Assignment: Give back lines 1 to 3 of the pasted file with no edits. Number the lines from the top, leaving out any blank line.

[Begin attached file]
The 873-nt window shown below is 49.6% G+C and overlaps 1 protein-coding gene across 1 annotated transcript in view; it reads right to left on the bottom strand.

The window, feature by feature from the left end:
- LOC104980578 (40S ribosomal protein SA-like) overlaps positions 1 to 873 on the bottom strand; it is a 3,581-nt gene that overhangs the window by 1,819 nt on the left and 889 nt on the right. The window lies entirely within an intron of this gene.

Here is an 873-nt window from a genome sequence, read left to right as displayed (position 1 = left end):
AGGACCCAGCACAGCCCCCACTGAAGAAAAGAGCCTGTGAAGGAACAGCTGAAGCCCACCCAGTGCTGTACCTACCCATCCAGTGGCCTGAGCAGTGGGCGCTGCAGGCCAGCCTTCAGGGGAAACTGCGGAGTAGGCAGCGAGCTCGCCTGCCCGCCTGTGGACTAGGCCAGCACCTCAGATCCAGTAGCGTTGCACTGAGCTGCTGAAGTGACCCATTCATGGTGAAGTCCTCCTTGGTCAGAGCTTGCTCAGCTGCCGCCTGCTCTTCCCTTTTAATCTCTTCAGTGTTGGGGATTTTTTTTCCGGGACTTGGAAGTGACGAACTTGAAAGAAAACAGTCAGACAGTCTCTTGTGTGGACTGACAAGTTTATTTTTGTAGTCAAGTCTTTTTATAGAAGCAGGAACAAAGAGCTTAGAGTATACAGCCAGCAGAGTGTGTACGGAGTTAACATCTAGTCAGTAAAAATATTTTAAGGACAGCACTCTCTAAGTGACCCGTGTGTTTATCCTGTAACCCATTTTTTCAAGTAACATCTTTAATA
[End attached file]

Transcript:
The 873-nt window shown below is 49.6% G+C and overlaps 1 protein-coding gene across 1 annotated transcript in view; it reads right to left on the bottom strand.

The window, feature by feature from the left end:
- LOC104980578 (40S ribosomal protein SA-like) overlaps positions 1 to 873 on the bottom strand; it is a 3,581-nt gene that overhangs the window by 1,819 nt on the left and 889 nt on the right. The window lies entirely within an intron of this gene.